The plot has many layers and the script is well done, effectively building the tension. Reviews were very strong, with Rotten Tomatoes delivering a score of 98%, while Metacritic scored the film at 75. The positive reviews, however, did not lead to ticket sales, as the film took in a paltry $6.1 million in the United States, a surprisingly small amount for one of the best films of the year.
5. The Virgin Suicides
The first feature film for Sofia Coppola, who managed to secure the services of an excellent cast that includes James Woods, Kathleen Turner, Scott Glenn, and Danny DeVito.
The film tells the story of five sisters, who while strictly controlled by their religious mother still manage to become objects of infatuation for the neighborhood boys. When one the girls commits suicide, their mother further tightens her control over their lives and social interactions, which serves to further increase the obsession of the young men. Coppola does a good job handling difficult subject matter and creates an eerie tone that feels appropriate.
Critics generally agreed, as the film was given a score of 76 by both Rotten Tomatoes and Metacritic. Unfortunately, there was very little carry over to the ticket window, as the film earned a measly $4.8 million in the United States.
It is as if the film never existed, as it earned only $140,000 in U.S. theaters. Directed by Joel Schumacher and starring Colin Farrell in a very early role, the film tells the story of recruits at the Advanced Infantry Training Facility as they prepare to be shipped to Vietnam. Farrell plays Roland Bozz, who has absolutely no interest in going to Vietnam and hopes to cause enough trouble to be sent home. His superiors, however, view his behavior as signs of independence and intelligence, causing his original plan to backfire.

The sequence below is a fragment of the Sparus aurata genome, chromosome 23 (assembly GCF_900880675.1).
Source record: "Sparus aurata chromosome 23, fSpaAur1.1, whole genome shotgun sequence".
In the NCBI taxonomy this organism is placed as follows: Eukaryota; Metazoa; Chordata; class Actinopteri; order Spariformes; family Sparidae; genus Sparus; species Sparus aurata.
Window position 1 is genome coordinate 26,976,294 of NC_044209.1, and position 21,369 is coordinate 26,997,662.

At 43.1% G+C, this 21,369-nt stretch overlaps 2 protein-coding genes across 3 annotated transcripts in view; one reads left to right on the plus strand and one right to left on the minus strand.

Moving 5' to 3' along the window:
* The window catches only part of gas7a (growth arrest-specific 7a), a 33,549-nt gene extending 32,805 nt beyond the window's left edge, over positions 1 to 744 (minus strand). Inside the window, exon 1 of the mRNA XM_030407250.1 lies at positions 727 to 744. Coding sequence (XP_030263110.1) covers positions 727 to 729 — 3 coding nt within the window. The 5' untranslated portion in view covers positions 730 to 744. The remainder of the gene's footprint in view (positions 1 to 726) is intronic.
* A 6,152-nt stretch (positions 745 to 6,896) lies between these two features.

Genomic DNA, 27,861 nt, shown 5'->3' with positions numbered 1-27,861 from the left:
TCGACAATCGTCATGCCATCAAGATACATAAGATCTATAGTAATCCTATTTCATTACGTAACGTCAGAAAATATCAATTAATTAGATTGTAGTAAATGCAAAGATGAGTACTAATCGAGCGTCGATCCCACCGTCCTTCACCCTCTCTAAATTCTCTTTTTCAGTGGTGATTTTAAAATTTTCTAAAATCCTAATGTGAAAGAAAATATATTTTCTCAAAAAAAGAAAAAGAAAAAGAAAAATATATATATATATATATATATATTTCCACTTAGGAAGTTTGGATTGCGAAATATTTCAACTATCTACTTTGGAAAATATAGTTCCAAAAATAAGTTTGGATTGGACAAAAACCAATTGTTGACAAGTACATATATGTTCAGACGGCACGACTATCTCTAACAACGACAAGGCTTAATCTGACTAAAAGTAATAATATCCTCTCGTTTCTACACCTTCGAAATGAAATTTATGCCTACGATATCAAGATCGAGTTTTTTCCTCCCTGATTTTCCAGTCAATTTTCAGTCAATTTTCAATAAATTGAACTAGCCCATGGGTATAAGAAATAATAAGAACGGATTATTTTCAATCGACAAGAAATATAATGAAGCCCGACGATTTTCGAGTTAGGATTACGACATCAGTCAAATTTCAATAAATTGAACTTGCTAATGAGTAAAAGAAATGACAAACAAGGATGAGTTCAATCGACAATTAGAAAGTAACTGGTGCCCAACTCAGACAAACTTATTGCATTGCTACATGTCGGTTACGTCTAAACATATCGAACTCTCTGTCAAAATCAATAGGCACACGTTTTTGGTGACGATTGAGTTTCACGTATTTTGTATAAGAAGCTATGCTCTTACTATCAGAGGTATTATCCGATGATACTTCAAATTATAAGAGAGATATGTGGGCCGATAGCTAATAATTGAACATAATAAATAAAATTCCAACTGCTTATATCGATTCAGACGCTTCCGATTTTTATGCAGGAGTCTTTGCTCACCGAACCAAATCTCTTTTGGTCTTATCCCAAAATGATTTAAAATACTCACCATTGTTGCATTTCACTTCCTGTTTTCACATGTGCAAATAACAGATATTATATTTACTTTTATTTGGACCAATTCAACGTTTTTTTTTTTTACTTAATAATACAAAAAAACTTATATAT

The cast is uniformly strong and the story, while not breaking any new ground, is handled quite effectively. While the film received a 76% rating from Rotten Tomatoes, Metacritic thought less highly, giving it a mediocre rating of 55. While being a far from perfect film, there is enough here to justify more than the almost nonexistent box office support the film originally received.
There is a tremendous amount of talent attached to this film. Directed by Philip Kaufman, the film boasts a world class cast, including Billie Whitelaw, Michael Caine, Joaquin Phoenix, Kate Winslet, and Geoffrey Rush, who was Oscar nominated for the role. Two other Oscar nominations, delicious subject matter, and fairly strong critical response (75% on Rotten Tomatoes and 70 on Metacritic) did little to help with ticket sales, however, as the film brought in only $7 million at American theatres.
The film tells the story of The Marquis de Sade and his incarceration in Charenton Asylum for the Insane. Here he finds an ally in the priest Coulmier (Joaquin Phoenix) and an enemy in the doctor Royer Collard (Michael Caine). Kate Winslet plays the laundry girl to who de Sade dictates his work. The cast is uniformly excellent, particularly Rush, and the film looks fantastic. It is definitely worthy of a larger audience than it received.